Born in Victoria, Emily Carr was one of six children and a rebellious and spirited individual from an early age, much to the distress of her conservative, English-born parents. Victoria in the late 19th century was a small wilderness outpost, but its predominantly English settlers sought to replicate the manners and social structures of their homeland. Thus, Carr’s preference for forests rather than parlors, and for animal companions rather than human ones, proved trying to her conventional family.
Carr decided that she would never marry, aware that the demands of being a wife and mother would limit her development as a professional artist. Carr began her career as an artist by traveling to San Francisco to study at the California School of Design. The traditional academic training she received there gave her a solid foundation in the elements of art. Returning to Canada in 1893, she taught art and began saving money for further study in England, and later France. Just prior to her departure for England in late 1899, she also took the first of many trips to First Nations villages on Vancouver Island and the mainland coast. From an early age, she had felt an affinity with the Indians, whom she recognized as social outsiders like herself. She respected their culture and nature-based spirituality, envied what she saw as their freedom, and found in their art an endless resource for her own creative impulses.
Though Carr’s sketching trips to native villages helped define a primary subject for her art, it was the 1910-1911 trip to France that had the greatest impact on her stylistic development, for she discovered Fauvism as practiced by Henri Matisse and others. As a result, the naturalism and tight detail of her earlier paintings gave way to broader handling of form and an expressive use of bright color. Upon her return to Canada this style of painting proved too radical, limiting Carr’s ability to support herself. She built a small apartment house on the land she had inherited from her parents, planning to paint while supporting herself with income from rented rooms. However, to eke out a living, she also raised sheepdogs, hens, rabbits, and she made and sold hooked rugs and pottery. These efforts left no time for painting. Between 1917 and 1928, she painted little and might never have made a mark on Canadian art had it not been for a request to include her work in the 1927 exhibition, Canadian West Coast Art: Native and Modern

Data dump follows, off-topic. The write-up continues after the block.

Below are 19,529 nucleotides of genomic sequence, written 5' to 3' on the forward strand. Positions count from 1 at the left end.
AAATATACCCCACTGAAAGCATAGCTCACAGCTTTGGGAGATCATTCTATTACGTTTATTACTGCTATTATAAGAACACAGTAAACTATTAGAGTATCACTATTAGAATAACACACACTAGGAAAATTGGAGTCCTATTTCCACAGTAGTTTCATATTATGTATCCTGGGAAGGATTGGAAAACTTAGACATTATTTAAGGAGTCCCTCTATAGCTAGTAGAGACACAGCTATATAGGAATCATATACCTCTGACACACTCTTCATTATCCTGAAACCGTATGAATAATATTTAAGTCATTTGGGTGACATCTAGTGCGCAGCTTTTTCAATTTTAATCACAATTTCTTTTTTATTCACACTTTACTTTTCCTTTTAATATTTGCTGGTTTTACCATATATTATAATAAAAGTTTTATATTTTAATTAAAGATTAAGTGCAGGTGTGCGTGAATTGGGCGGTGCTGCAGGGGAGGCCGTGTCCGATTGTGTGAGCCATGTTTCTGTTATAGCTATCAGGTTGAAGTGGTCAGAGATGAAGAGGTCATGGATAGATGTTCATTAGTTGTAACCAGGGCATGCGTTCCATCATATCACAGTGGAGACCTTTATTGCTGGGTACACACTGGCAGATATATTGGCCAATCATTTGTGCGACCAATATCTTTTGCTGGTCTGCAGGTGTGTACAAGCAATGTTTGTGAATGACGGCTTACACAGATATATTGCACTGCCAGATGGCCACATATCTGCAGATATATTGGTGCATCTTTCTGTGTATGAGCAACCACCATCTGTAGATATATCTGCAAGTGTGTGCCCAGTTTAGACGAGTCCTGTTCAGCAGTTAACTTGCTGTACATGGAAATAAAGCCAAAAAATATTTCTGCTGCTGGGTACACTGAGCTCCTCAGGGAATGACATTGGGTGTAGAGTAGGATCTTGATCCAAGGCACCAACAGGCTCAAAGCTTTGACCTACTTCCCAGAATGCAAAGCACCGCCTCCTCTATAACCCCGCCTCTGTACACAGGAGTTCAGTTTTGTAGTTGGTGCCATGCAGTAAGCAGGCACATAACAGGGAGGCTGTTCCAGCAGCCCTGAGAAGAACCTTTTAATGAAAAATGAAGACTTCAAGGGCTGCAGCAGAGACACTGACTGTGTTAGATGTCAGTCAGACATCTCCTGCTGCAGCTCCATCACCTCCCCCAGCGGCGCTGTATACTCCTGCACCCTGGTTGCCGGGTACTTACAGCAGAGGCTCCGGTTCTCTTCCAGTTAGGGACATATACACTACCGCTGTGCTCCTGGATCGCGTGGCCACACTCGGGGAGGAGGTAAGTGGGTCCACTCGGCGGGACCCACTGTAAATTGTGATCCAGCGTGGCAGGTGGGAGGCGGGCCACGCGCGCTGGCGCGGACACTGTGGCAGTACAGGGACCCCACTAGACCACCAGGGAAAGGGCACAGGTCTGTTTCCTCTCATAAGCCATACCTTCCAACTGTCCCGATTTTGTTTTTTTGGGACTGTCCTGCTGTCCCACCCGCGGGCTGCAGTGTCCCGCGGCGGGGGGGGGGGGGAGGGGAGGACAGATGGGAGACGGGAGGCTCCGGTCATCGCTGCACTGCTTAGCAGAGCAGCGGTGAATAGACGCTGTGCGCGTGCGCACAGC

, at the National Gallery of Canada in Ottawa.
Carr had been unaware that Canada even had a National Gallery. Nor had she heard of the Group of Seven, Toronto-based artists who shared her fascination with the Canadian landscape and devotion to modernist techniques. The attention she received as a result of the exhibition, combined with the encouragement she received from the Group of Seven, particularly Lawren Harris, renewed her interest in painting. With her energy restored, Carr travelled again to the villages of the Northwest Coast Indians for inspiration.
The 1930s mark the beginning of Carr’s successful writing career. While recuperating from the first of several heart attacks in 1937, she began recording her experiences with the First Nations people of British Columbia. She titled the book Klee Wyck
, which means “Laughing One”—the name given her by one of the tribes she visited. The book won the Governor General’s award in 1941.
Carr’s health deteriorated rapidly during the early 1940s, but she continued to paint, write, and exhibit up until her death in 1945. Comments recorded in her memoirs, letters, and journals make it clear that she recognized both the difficulties and the gifts of her isolated existence. Despite these struggles, Carr developed her own style within the vocabulary of modern art and in doing so created an enduring vision of Canada’s Northwest Coast landscape and aboriginal culture.
Académie Colarossi, Paris, France (1910)
Westminster School of Art, London, United Kingdom-England (1900-1903)
California School of Design, San Francisco, CA, USA (1890-1893)
influenced by and friend of Lawren Harris
student of Amédée Joullin
student of Julius Olsson
student of Algernon Talmage
student of William Phelan Gibb
Honorary Doctorate (posthumous), University of British Columbia, Vancouver, Canada (1945)
Governor General’s Literary Award, Canada Council for the Arts, Ottawa, Canada (1941)